Study findings showed no significant differences between pre- and post-test mean Z-scores for WHZ in both groups, which indicates that the child’s weight gain is in line with their body length. However, significant pre-post-test mean Z-score differences showed that the intervention group is better than the control group in increasing the child’s WHZ. Previous studies stated that child’s weight and length were influenced by protein intake.24 As child’s protein intake is adequate, their weight and length are in line with the reference population. Study in Bangladesh found that mothers with a high level of empowerment provide appropriate calories and protein as needed by their children.25 The family empowerment intervention allows all family members to gain knowledge and skills needed to optimally control the allocation of family food and improve a healthier lifestyle. It allows families in the intervention group to be more consistent in providing nutritional behaviour as recommended by WHO, to support the child’s optimal growth.
The limitation of this study was the short time and its execution. Therefore, the intervention was held intensively, and recurrent follow-ups were not performed to confirm the sustainability of the results. Future studies should consider this limitation to increase generalising the findings.
Family empowerment intervention significantly improved complementary feeding practice and child growth. These findings can guide families to perform appropriate complementary feeding practices based on WHO recommendations and available resources. Family health nurses can use family empowerment as a nursing intervention to improve the family’s nutritional behaviour and help the family boost the child’s optimal growth.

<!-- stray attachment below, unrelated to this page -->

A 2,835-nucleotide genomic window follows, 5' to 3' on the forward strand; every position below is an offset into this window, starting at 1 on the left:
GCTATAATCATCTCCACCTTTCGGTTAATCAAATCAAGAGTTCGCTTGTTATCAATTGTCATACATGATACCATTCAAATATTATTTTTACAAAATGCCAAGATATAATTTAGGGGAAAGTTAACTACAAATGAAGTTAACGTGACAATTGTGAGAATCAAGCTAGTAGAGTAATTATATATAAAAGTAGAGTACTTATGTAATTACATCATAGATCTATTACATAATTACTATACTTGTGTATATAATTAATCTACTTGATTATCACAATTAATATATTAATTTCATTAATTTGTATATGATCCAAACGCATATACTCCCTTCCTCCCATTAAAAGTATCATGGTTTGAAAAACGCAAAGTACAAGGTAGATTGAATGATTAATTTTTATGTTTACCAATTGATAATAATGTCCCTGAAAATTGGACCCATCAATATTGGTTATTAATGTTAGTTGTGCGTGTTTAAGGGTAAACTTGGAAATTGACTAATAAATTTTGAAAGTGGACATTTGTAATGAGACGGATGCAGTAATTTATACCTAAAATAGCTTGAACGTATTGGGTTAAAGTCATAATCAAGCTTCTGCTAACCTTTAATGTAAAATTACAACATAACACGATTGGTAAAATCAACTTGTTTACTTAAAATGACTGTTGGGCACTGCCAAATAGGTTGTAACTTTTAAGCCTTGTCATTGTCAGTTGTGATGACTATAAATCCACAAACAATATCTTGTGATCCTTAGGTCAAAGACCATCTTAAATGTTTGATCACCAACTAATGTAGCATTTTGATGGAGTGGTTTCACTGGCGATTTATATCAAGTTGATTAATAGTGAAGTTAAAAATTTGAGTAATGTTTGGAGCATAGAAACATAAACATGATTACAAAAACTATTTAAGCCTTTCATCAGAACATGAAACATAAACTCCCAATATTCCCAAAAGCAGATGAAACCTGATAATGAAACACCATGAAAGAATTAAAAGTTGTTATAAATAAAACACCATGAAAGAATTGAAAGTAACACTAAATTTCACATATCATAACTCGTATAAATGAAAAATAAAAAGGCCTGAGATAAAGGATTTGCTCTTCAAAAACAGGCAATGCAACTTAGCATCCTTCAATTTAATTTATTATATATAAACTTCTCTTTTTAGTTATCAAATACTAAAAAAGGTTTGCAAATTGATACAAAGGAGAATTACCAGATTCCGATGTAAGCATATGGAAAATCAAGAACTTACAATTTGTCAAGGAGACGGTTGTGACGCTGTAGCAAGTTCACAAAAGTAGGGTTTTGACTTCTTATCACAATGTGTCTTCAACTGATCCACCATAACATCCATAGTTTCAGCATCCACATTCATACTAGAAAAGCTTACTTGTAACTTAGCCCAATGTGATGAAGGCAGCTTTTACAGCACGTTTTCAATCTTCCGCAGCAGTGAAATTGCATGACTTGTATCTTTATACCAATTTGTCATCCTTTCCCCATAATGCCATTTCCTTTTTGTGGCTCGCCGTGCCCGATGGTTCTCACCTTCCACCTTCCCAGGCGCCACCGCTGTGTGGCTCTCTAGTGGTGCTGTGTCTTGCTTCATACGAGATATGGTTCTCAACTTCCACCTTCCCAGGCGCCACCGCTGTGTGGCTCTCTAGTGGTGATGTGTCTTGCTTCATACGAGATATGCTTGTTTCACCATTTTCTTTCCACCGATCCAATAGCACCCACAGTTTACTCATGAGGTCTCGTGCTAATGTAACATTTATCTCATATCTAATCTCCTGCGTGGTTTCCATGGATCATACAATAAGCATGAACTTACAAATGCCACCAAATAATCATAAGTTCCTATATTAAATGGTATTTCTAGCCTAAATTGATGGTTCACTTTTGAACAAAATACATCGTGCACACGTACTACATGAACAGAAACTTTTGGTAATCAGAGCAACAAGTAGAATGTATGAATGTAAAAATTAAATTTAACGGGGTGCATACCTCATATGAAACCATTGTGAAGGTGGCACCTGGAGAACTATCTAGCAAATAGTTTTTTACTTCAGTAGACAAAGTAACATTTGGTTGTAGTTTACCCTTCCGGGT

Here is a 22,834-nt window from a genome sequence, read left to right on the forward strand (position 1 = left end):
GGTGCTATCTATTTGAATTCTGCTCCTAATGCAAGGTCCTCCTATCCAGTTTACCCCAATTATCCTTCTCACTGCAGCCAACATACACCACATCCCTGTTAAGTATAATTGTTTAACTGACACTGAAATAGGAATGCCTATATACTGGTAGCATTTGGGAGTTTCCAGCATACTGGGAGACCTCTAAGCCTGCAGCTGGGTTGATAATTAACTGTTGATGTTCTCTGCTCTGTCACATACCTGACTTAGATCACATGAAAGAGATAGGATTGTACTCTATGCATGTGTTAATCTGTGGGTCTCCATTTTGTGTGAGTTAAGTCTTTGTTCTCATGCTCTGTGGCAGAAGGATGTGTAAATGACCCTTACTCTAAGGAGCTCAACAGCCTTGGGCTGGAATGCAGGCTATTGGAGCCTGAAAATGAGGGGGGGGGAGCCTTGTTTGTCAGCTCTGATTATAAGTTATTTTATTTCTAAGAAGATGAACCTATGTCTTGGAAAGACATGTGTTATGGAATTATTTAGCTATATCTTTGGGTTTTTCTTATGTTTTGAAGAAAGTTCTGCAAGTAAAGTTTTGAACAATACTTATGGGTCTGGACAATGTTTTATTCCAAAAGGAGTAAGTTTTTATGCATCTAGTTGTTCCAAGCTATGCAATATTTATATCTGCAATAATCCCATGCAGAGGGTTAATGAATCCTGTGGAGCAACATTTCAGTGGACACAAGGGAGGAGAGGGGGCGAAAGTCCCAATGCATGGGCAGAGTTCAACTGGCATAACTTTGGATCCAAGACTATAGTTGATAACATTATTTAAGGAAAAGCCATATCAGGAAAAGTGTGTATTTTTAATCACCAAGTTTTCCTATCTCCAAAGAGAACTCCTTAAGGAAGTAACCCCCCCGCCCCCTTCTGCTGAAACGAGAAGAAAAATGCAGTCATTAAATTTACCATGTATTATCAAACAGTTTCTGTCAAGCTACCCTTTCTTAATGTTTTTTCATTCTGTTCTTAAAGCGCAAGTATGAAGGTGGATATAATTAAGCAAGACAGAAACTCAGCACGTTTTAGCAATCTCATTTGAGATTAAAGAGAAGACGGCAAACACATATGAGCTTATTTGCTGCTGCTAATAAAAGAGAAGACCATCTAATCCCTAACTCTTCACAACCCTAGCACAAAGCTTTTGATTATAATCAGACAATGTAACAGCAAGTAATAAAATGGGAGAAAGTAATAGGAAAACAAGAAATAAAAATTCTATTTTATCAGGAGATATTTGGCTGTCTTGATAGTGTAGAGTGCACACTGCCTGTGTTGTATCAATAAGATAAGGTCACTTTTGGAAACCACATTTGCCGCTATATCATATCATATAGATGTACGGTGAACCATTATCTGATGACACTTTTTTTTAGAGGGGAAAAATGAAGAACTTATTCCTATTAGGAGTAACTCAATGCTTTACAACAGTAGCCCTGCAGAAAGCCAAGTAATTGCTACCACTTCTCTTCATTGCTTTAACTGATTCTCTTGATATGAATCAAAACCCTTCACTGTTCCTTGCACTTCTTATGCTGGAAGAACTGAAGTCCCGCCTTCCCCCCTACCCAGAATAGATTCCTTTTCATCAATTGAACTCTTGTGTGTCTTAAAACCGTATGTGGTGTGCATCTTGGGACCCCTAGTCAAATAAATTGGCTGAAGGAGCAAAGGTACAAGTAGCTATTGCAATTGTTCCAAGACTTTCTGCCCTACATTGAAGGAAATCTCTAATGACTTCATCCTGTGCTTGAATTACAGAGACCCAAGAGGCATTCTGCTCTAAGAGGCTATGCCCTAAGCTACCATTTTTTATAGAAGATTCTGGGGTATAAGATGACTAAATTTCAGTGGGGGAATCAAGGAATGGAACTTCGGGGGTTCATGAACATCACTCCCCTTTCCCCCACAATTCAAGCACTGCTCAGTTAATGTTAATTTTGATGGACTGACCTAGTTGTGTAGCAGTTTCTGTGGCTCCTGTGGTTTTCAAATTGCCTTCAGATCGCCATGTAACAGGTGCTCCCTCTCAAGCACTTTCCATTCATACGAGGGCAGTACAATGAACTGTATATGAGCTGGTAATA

Acknowledgement: The author gratefully acknowledges staff and local health volunteers of Puskesmas Mulyorejo and Klampis Ngasem, East Java Province, Indonesia, who assisted the researcher in data collection. The authors also wish to thank all respondents involved in this research.
Disclaimer: The abstract was presented at the International Nursing Conference held by the Faculty of Nursing, Universitas Airlangga, Indonesia in 2022. The article is also part of a PhD thesis.
Conflict of interest: None.
Funding disclosure: This study was funded by The Ministry of Research and Technology/National Research and Innovation Agency (Indonesia) through "Penelitian Disertasi Doktor" (Doctoral Research Grant) number 558/UN3.15/PT/2021.